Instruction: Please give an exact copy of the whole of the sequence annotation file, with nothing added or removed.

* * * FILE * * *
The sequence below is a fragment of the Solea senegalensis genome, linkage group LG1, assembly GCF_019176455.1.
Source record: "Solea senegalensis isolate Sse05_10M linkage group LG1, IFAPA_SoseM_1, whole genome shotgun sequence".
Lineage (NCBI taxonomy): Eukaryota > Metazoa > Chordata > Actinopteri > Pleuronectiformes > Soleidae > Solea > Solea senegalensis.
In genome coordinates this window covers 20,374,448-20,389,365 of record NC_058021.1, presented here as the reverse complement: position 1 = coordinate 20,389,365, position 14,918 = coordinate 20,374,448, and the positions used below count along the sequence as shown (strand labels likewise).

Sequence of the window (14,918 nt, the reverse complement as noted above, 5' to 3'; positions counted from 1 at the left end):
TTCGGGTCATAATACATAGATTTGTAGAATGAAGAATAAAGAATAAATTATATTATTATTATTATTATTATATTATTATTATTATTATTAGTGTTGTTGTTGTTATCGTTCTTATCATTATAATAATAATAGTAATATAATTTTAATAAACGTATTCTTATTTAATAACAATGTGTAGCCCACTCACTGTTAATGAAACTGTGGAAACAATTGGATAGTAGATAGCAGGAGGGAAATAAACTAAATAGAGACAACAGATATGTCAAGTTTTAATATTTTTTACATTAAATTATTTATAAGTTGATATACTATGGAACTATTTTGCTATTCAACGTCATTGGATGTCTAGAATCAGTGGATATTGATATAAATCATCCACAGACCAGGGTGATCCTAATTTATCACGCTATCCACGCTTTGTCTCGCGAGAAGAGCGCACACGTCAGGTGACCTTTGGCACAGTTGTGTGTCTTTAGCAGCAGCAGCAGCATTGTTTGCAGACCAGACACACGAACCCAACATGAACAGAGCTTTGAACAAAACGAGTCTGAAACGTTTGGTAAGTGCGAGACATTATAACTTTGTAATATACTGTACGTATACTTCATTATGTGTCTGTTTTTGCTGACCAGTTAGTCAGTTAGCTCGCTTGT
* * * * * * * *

The sequence below is a fragment of the Solea senegalensis genome, linkage group LG1, assembly GCF_019176455.1.
Source record: "Solea senegalensis isolate Sse05_10M linkage group LG1, IFAPA_SoseM_1, whole genome shotgun sequence".
Lineage (NCBI taxonomy): Eukaryota > Metazoa > Chordata > Actinopteri > Pleuronectiformes > Soleidae > Solea > Solea senegalensis.
In genome coordinates this window covers 20,374,448-20,389,365 of record NC_058021.1, presented here as the reverse complement: position 1 = coordinate 20,389,365, position 14,918 = coordinate 20,374,448, and the positions used below count along the sequence as shown (strand labels likewise).

Sequence of the window (14,918 nt, the reverse complement as noted above, 5' to 3'; positions counted from 1 at the left end):
TTCGGGTCATAATACATAGATTTGTAGAATGAAGAATAAAGAATAAATTATATTATTATTATTATTATTATATTATTATTATTATTATTAGTGTTGTTGTTGTTATCGTTCTTATCATTATAATAATAATAGTAATATAATTTTAATAAACGTATTCTTATTTAATAACAATGTGTAGCCCACTCACTGTTAATGAAACTGTGGAAACAATTGGATAGTAGATAGCAGGAGGGAAATAAACTAAATAGAGACAACAGATATGTCAAGTTTTAATATTTTTTACATTAAATTATTTATAAGTTGATATACTATGGAACTATTTTGCTATTCAACGTCATTGGATGTCTAGAATCAGTGGATATTGATATAAATCATCCACAGACCAGGGTGATCCTAATTTATCACGCTATCCACGCTTTGTCTCGCGAGAAGAGCGCACACGTCAGGTGACCTTTGGCACAGTTGTGTGTCTTTAGCAGCAGCAGCAGCATTGTTTGCAGACCAGACACACGAACCCAACATGAACAGAGCTTTGAACAAAACGAGTCTGAAACGTTTGGTAAGTGCGAGACATTATAACTTTGTAATATACTGTACGTATACTTCATTATGTGTCTGTTTTTGCTGACCAGTTAGTCAGTTAGCTCGCTTGT